PC, M.D.: How Political Correctness Is Corrupting Medicine.
   
American Enterprise Institute.
American Enterprise Institute.
 

Sharing Way Too Much
The Wall Street Journal | April 21, 2005

By Paul Beston

In the months following 9/11, television ads featuring celebrities such as Alan Alda and Susan Sarandon encouraged New Yorkers to seek mental health services through Project Liberty, a heavily funded federal initiative created in response to the attacks. "Feel free to feel better," the motto went, and at the time it seemed likely that many people would take up the offer. Eight months into the program, less than a 10th of the estimated 1.5 million New Yorkers in need of counseling had bothered to come in for help.

Project Liberty accelerated its outreach. A psychiatrist at Mount Sinai School of Medicine characterized the new attitude: If patients weren't going to come in, she said, "you've got to go to them." One psychotherapist, uncomfortable pushing treatment on people who insisted that they were fine, was told that "future psychiatric symptoms could still develop." Project Liberty's position seemed to be that New Yorkers were traumatized but just didn't realize it.

Such thinking is a hallmark of what Christina Hoff Sommers and Sally Satel call "therapism," their term for theories and practices whose common theme is the fragility and helplessness of human beings. And as they describe in their excellent "One Nation Under Therapy" (St. Martin's, 310 pages, $23.95), a substantial portion of "the helping culture" believes that events much less severe than 9/11 require therapeutic attention as well. According to some practitioners, most of the American population is emotionally damaged. Many of us, it seems, are suffering from post-traumatic stress disorder, a malady first diagnosed in Vietnam War veterans but now extended to include almost any remotely upsetting experience.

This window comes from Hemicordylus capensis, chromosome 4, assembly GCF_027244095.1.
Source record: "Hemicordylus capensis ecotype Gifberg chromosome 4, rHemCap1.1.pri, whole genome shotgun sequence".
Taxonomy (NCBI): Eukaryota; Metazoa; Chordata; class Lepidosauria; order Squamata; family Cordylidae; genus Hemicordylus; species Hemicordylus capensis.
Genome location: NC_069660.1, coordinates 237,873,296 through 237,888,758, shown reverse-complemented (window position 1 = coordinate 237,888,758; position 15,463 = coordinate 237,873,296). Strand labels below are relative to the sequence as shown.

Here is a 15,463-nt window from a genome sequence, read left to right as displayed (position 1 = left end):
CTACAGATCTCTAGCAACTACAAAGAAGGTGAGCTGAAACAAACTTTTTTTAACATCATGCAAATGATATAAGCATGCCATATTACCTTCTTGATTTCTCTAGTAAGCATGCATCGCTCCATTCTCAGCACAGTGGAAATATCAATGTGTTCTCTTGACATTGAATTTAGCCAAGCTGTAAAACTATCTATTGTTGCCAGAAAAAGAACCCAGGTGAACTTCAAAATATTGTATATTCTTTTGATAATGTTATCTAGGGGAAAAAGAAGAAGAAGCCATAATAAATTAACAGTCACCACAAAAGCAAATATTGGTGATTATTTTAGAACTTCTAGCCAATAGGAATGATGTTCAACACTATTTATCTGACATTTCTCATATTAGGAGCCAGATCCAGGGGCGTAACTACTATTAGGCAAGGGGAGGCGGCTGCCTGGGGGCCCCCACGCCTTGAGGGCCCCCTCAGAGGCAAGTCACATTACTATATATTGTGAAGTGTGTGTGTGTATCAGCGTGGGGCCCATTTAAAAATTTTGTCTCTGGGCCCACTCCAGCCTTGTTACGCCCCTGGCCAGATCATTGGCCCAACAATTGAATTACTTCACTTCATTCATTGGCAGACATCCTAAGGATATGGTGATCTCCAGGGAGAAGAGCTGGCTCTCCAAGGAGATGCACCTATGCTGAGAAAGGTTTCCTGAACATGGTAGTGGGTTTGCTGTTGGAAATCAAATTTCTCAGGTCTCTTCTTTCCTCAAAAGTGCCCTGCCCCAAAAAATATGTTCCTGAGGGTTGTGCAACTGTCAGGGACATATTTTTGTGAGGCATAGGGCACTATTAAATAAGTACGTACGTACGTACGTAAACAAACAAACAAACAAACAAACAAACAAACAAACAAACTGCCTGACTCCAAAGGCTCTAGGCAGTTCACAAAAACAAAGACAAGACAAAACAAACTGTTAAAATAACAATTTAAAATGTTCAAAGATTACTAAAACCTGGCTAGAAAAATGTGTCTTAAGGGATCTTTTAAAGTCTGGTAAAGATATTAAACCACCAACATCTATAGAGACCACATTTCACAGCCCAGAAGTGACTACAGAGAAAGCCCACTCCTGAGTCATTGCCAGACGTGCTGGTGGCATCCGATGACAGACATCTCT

By now, most of us are familiar with the tenets of therapism. Children in schools must be shielded from competitive environments, lest their self-esteem be damaged. Society will become healthier as people learn to share their emotions, no matter how unwelcome these may be to others. The only thing worse than suppressing one's feelings is passing judgment on someone else's. Suffering or discontent of any kind is not ennobling but pathological and must be treated.

The authors trace the roots of therapism to several sources, none more influential than the work of psychologists Abraham Maslow and Carl Rogers. Maslow gave us the doctrine of self-actualization, while Rogers took the science of self-love to new levels. Both men helped to inject an aversion to moral judgment into American culture. The authors quote from a group session run by Rogers in which one of the participants confesses that he had raped his sister. One member of the group is repulsed, but the others chide her for her response to the rapist, which Rogers describes as "shutting him out psychologically." As Ms. Sommers and Dr. Satel rightly conclude, such nonjudgmentalism, originating as openness to the problems of others, "induces a moral inertia that can be the opposite of nice."

Ms. Sommers and Dr. Satel clearly relish taking on the platitudes of pop psychology. They cite studies showing that, in fact, emotional "repressors" fare better than emotional "ruminators"; they scoff at the idea that self-esteem correlates with personal success, let alone ethical conduct; and, citing 9/11 and other disturbing events, they argue that most people recover from even deeply traumatic experiences on their own. They are not opposed to therapy in principle and concede that psychological counseling can have positive, if limited, effects.

Nor do the authors doubt the benevolent motives of grief counselors and their ilk. But good intentions are not enough; they may even be dangerous. "At the heart of therapism," the authors write, "is the revolutionary idea that psychology can and should take the place of ethics and religion." Indeed, there is a strong whiff of Leninism in "psychological debriefing," a process in which counselors lead group sessions that prod people to share emotions about traumatic events. Those who don't wish to participate are deemed to merit special watching, since they cannot be considered truly healthy. To use the old Marxist terminology, such people are suffering from false consciousness.

By endorsing such practices, therapism runs the risk of violating individual autonomy and the imperatives of the inner life, creating a kind of therapeutic collectivism. Ms. Sommers and Dr. Satel make plain the threat that therapism poses to the American Creed, which they describe as a combination of "self-reliance, stoicism, courage in the face of adversity, and the valorization of excellence." There is nothing very helpful about a helping culture that would lead us away from such virtues.

Mr. Beston is a writer in New York.

One Nation Under Therapy : How the Helping Culture is Eroding Self-Reliance.
One Nation Under Therapy : How the Helping Culture is Eroding Self-Reliance
by Christina Hoff Sommers and Sally Satel
St. Martin’s Press
(April 1, 2005)
   

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